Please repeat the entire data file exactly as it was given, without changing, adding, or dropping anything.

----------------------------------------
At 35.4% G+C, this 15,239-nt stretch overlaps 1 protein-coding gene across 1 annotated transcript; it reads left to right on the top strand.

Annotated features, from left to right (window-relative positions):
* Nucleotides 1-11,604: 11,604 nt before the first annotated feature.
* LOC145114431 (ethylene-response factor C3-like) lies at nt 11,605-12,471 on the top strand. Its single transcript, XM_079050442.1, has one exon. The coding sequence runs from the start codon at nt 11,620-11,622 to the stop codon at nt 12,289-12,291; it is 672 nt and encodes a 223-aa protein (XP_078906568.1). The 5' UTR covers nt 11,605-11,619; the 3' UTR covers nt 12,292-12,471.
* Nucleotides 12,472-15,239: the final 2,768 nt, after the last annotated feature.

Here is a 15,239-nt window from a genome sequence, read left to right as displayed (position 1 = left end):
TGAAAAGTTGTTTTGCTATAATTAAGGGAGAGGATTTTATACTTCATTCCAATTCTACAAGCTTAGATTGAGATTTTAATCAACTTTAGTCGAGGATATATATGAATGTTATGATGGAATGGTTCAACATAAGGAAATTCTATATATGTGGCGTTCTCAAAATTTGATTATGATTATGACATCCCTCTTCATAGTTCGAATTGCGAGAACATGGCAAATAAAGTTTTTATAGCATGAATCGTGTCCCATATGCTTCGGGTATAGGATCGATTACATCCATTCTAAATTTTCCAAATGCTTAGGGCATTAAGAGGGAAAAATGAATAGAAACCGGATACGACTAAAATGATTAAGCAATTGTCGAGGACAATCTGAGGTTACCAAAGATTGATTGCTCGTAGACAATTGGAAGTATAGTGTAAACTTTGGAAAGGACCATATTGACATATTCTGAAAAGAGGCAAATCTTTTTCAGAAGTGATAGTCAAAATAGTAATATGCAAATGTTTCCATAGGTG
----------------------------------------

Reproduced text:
At 35.4% G+C, this 15,239-nt stretch overlaps 1 protein-coding gene across 1 annotated transcript; it reads left to right on the top strand.

Annotated features, from left to right (window-relative positions):
* Nucleotides 1-11,604: 11,604 nt before the first annotated feature.
* LOC145114431 (ethylene-response factor C3-like) lies at nt 11,605-12,471 on the top strand. Its single transcript, XM_079050442.1, has one exon. The coding sequence runs from the start codon at nt 11,620-11,622 to the stop codon at nt 12,289-12,291; it is 672 nt and encodes a 223-aa protein (XP_078906568.1). The 5' UTR covers nt 11,605-11,619; the 3' UTR covers nt 12,292-12,471.
* Nucleotides 12,472-15,239: the final 2,768 nt, after the last annotated feature.

Here is a 15,239-nt window from a genome sequence, read left to right as displayed (position 1 = left end):
TGAAAAGTTGTTTTGCTATAATTAAGGGAGAGGATTTTATACTTCATTCCAATTCTACAAGCTTAGATTGAGATTTTAATCAACTTTAGTCGAGGATATATATGAATGTTATGATGGAATGGTTCAACATAAGGAAATTCTATATATGTGGCGTTCTCAAAATTTGATTATGATTATGACATCCCTCTTCATAGTTCGAATTGCGAGAACATGGCAAATAAAGTTTTTATAGCATGAATCGTGTCCCATATGCTTCGGGTATAGGATCGATTACATCCATTCTAAATTTTCCAAATGCTTAGGGCATTAAGAGGGAAAAATGAATAGAAACCGGATACGACTAAAATGATTAAGCAATTGTCGAGGACAATCTGAGGTTACCAAAGATTGATTGCTCGTAGACAATTGGAAGTATAGTGTAAACTTTGGAAAGGACCATATTGACATATTCTGAAAAGAGGCAAATCTTTTTCAGAAGTGATAGTCAAAATAGTAATATGCAAATGTTTCCATAGGTG